In response to Canada’s housing crisis and high-interest rates, the federal government is considering legislating the number of short-term rentals permitted in municipalities.
Government officials, who were not named, told The Globe and Mail that cabinet was hoping to follow through on plans approved in August that would improve housing affordability. One such plan included encouraging municipalities to forward bylaws limiting STRs in the hopes of creating more inventory of long-term rentals. STRs are a growing source of revenue in the accommodation services sector. In 2017, STRs represented seven per cent of revenue generated by the sector. By 2021, that share had increased to 15 per cent, according to Statistics Canada.
Regulating STRs has been part of the national conversation for years, and attempts have been made across multiple levels of government to intervene. In the late 2010s, Toronto and Vancouver city councils attempted to hold STRs to municipal tax regulations, to little success.
Meanwhile, in cottage country, many municipalities have explored regulations in the last few years. For example, the City of Kawartha Lakes introduced regulations in April that require STR owners to register for a license, get insurance, and pay an annual $1,200 fee for unhosted rentals. Approximately 1,000 out of the 39,000 properties in the city are registered as STRs. Seguin Township rejected a proposal to introduce a bylaw to license and regulate STRs, believing the township’s quality-of-life bylaws would be sufficient for enforcing STRs to comply. Other smaller municipalities have also resisted introducing a program for licensing and enforcement because of how cost-prohibitive it is to set up and maintain.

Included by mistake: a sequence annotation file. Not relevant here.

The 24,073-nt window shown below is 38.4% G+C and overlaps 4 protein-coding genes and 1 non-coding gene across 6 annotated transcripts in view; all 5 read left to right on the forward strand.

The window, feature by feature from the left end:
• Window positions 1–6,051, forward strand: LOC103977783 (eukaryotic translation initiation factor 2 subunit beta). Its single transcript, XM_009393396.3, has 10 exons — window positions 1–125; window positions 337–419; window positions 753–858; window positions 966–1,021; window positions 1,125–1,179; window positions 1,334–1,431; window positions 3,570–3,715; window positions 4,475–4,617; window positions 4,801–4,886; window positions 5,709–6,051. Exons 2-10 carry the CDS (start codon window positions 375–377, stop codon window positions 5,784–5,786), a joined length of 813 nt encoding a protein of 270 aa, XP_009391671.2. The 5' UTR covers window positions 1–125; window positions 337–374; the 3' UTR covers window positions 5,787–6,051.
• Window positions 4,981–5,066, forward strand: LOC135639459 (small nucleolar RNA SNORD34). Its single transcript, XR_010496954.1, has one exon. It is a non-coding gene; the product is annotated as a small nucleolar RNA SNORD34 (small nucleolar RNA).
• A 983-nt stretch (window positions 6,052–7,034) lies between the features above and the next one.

Over the last year, however, some provincial governments have stepped up efforts to regulate rentals. In April 2022, Nova Scotia made it mandatory for STR properties to abide by municipal land-use bylaws. The province’s Municipal Affairs and Housing department also announced in October 2023 that it will “introduce legislative amendments that will allow higher registration fees for short-term accommodations.”
“Too many Nova Scotians cannot find a place to live,” the announcement stated. “Fees will be based on the size of the community where they are located, and the province will also increase fines for breaking registration rules.” Some short-term rental owners had hoped Ontario would follow suit to ensure consistency in the way regulations were being applied across the province. An upside to the province getting involved, would have been supporting the municipalities by easing the financial burden of creating a licencing and enforcement program.
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